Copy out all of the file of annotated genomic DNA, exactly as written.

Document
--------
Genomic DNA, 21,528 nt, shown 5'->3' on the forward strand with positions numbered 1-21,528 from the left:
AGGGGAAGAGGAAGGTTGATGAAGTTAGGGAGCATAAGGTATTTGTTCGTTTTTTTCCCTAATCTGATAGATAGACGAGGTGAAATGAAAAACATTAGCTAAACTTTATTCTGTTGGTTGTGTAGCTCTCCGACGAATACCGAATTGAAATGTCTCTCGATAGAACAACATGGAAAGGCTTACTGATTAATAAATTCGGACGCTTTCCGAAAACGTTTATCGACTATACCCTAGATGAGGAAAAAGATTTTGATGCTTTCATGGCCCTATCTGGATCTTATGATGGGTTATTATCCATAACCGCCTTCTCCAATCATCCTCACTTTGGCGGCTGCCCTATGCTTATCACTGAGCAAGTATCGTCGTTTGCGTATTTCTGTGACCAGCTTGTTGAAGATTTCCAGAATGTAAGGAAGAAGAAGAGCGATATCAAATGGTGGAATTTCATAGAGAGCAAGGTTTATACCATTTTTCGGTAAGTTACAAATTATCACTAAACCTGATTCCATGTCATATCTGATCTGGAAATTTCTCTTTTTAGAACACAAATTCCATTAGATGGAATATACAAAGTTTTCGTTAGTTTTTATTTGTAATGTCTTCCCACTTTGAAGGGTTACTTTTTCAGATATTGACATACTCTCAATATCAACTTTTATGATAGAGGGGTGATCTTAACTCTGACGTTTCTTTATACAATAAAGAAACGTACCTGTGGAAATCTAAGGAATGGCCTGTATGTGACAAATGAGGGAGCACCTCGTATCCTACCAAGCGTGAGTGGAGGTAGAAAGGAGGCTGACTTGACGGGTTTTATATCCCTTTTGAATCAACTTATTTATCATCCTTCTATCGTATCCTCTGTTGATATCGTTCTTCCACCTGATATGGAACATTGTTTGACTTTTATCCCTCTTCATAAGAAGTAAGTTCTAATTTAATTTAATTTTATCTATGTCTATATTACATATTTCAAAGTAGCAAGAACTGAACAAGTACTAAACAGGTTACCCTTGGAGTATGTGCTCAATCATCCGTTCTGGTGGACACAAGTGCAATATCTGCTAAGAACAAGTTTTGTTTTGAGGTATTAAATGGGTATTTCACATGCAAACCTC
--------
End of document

Genomic DNA, 21,528 nt, shown 5'->3' on the forward strand with positions numbered 1-21,528 from the left:
AGGGGAAGAGGAAGGTTGATGAAGTTAGGGAGCATAAGGTATTTGTTCGTTTTTTTCCCTAATCTGATAGATAGACGAGGTGAAATGAAAAACATTAGCTAAACTTTATTCTGTTGGTTGTGTAGCTCTCCGACGAATACCGAATTGAAATGTCTCTCGATAGAACAACATGGAAAGGCTTACTGATTAATAAATTCGGACGCTTTCCGAAAACGTTTATCGACTATACCCTAGATGAGGAAAAAGATTTTGATGCTTTCATGGCCCTATCTGGATCTTATGATGGGTTATTATCCATAACCGCCTTCTCCAATCATCCTCACTTTGGCGGCTGCCCTATGCTTATCACTGAGCAAGTATCGTCGTTTGCGTATTTCTGTGACCAGCTTGTTGAAGATTTCCAGAATGTAAGGAAGAAGAAGAGCGATATCAAATGGTGGAATTTCATAGAGAGCAAGGTTTATACCATTTTTCGGTAAGTTACAAATTATCACTAAACCTGATTCCATGTCATATCTGATCTGGAAATTTCTCTTTTTAGAACACAAATTCCATTAGATGGAATATACAAAGTTTTCGTTAGTTTTTATTTGTAATGTCTTCCCACTTTGAAGGGTTACTTTTTCAGATATTGACATACTCTCAATATCAACTTTTATGATAGAGGGGTGATCTTAACTCTGACGTTTCTTTATACAATAAAGAAACGTACCTGTGGAAATCTAAGGAATGGCCTGTATGTGACAAATGAGGGAGCACCTCGTATCCTACCAAGCGTGAGTGGAGGTAGAAAGGAGGCTGACTTGACGGGTTTTATATCCCTTTTGAATCAACTTATTTATCATCCTTCTATCGTATCCTCTGTTGATATCGTTCTTCCACCTGATATGGAACATTGTTTGACTTTTATCCCTCTTCATAAGAAGTAAGTTCTAATTTAATTTAATTTTATCTATGTCTATATTACATATTTCAAAGTAGCAAGAACTGAACAAGTACTAAACAGGTTACCCTTGGAGTATGTGCTCAATCATCCGTTCTGGTGGACACAAGTGCAATATCTGCTAAGAACAAGTTTTGTTTTGAGGTATTAAATGGGTATTTCACATGCAAACCTC